Rock Addiction is Nalini Singh’s highly anticipated self-published return to contemporaries. I am a big fan of her Psy-Changeling series, and I was eager to read it despite the fact that rockstar romances are far from my favorites.
Rock Addiction is the story of Fox, the hugely famous American front man for Schoolboy Choir, a globally successful rockband and Molly Webster a reclusive and virginal New Zealand librarian. In an instant Fox becomes fascinated with Molly, half-sister to Schoolboy Choir PR expert & publicist Thea, when he spots Molly giving Thea a genuine affectionate hug and he is covetous of it. Molly Webster is the last person to want to attract the attention of a Rock god and despite the teasing encouragement of her best friend Charlotte and gentle prodding by her sister, Molly is more than happy to admire Fox from across the room instead of allowing Thea to introduce her. It is not simple shyness that drives Molly, she is the sole survivor of a political sex scandal that left her orphaned as a teen-ager, after her father’s sexual escapades were exposed and her mother alcoholism led to fatal DUI. Molly’s teen years were incredibly traumatic and as a result she is incredibly vigilant about her privacy and independence, however she is also human and Fox apparently has superpowers that are able to render her impulsive and pliable. One elevator ride later, Fox has convinced Molly into taking him home, and has her promising to herself that she can get involved with him as long as it is in a limited sexual basis, that won’t risk her exposure to the paparazzi. While Molly finds Fox undeniably hot, I still had to be generous with my suspension of disbelief, because this is a departure from Molly’s typical behavior.
Fox is also acting out of character having become obsessed with the idea of making Molly is his, despite professing a disbelief in love and having serious abandoment issues. But Fox does his sneaky sexy best to keep her at his side, planning to use sex as the tool to break down her resistance.
“I won’t hurt you.” He wanted Molly with him all the way, and he suddenly realized he goddamn liked the idea of initiating her into sex.
Addicting her to it, to him, sounded even better.”
Although I really disliked the cliched pairing of a promiscuous bad boy with a virginal librarian, the book was highly readable, and enjoyable but it is also very easy to nitpick. While all the characters are interesting and engaging, I struggled to believe some of the character choices. I liked how Singh worked with issues of addiction, and family history especially in how Molly had constructed her life prior to meeting Fox to minimize her exposure to scandal and to avoid repeating the damaging addictions of her parents. Her choices as presented are understandable but also very limiting. Fox’s own vulnerabilities I felt were under-explored only really creeping up in the later half of the second half. Still the choice Molly makes to abandon her career and life in New Zealand and move to LA with Fox after only a month together, seemed very drastic too me. Even though I understood how she comes to want to live with Fox openly, I wish there had been a middle step where she could be involved with Fox without leaving her whole former life behind.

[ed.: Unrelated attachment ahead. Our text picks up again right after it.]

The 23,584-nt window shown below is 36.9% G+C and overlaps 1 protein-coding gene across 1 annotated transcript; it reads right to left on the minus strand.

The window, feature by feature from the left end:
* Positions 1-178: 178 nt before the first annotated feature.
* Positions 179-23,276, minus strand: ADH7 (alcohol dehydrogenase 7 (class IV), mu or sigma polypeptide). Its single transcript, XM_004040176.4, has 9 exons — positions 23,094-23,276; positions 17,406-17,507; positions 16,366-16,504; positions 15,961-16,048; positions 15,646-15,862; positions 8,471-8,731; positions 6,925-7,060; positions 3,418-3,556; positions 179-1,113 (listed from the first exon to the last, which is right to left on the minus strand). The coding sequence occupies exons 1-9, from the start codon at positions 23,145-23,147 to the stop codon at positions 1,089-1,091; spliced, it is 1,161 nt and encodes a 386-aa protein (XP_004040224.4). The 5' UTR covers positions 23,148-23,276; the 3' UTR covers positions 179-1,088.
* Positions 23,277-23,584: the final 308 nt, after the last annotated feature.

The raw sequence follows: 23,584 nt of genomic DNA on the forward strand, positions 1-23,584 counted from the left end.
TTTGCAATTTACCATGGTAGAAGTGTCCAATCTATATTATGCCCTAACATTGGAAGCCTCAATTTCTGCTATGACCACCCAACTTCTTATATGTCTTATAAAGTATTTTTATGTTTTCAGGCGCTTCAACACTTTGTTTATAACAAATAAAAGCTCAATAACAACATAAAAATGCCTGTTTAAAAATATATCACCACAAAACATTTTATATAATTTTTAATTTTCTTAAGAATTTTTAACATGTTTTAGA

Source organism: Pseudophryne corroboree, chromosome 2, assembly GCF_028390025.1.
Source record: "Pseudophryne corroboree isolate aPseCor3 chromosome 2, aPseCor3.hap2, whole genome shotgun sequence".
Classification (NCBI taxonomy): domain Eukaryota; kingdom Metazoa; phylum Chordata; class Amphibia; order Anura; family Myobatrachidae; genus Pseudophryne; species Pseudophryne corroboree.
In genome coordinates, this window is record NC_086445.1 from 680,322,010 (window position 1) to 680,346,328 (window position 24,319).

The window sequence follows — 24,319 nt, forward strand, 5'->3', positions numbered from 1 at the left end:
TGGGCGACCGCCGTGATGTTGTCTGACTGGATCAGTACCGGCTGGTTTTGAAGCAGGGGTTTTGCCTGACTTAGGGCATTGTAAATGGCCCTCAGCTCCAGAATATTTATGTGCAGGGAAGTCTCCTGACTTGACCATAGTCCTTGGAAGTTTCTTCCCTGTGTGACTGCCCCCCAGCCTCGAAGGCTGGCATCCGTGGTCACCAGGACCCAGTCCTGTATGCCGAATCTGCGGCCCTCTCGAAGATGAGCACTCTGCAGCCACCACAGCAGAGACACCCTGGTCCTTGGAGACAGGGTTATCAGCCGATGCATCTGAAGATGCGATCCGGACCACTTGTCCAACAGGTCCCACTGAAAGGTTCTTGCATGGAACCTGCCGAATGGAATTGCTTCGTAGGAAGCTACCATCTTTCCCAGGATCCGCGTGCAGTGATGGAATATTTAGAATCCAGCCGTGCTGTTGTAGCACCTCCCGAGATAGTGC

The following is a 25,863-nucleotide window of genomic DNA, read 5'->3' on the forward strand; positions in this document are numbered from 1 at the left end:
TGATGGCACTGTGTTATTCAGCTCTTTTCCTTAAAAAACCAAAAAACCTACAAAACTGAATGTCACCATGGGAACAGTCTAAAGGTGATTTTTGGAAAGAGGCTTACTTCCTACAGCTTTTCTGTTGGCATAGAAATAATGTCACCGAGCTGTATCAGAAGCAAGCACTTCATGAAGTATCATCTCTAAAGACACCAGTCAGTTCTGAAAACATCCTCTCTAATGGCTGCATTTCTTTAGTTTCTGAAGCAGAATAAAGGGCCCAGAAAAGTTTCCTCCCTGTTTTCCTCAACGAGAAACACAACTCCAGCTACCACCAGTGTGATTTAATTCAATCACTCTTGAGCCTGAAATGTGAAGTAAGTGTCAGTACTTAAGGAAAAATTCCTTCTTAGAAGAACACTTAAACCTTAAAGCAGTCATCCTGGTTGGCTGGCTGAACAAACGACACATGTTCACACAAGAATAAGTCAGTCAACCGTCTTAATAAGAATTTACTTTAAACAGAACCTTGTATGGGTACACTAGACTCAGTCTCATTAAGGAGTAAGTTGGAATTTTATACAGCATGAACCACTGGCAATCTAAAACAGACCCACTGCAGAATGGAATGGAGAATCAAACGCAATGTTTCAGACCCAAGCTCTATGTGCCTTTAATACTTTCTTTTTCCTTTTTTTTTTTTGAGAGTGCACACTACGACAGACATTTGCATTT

I enjoyed the significance of the non-romantic friendships present in the book, particularly Fox’s female best friend Kathleen. However too many of these secondary characters had side-plotlines that are obviously set ups for future related books. There were some particularly awkward scenes revolving around Molly’s half-sister Thea and the band’s drummer David, where the reader is basically told, that something huge has happened but it will be dealt with in their book “Rock Courtship”.
The climactic conflict in the second half of the book was well-set up within the book and I thought very well executed. Molly must face her greatest fears head on, and instead of tearing Molly and Fox apart it draws them together in a very satisfying way.
Overall I have mixed feelings about Rock Addiction since I strongly disliked the underlying tropes, but I continue to enjoy Singh’s writing. I will probably come back and at least try Rock Courtship, where hopefully the more jarring series-setup flaws will not be as obvious.
A review copy of Rock Addiction by Nalini Singh was provided by TKA Distribution via NetGalley.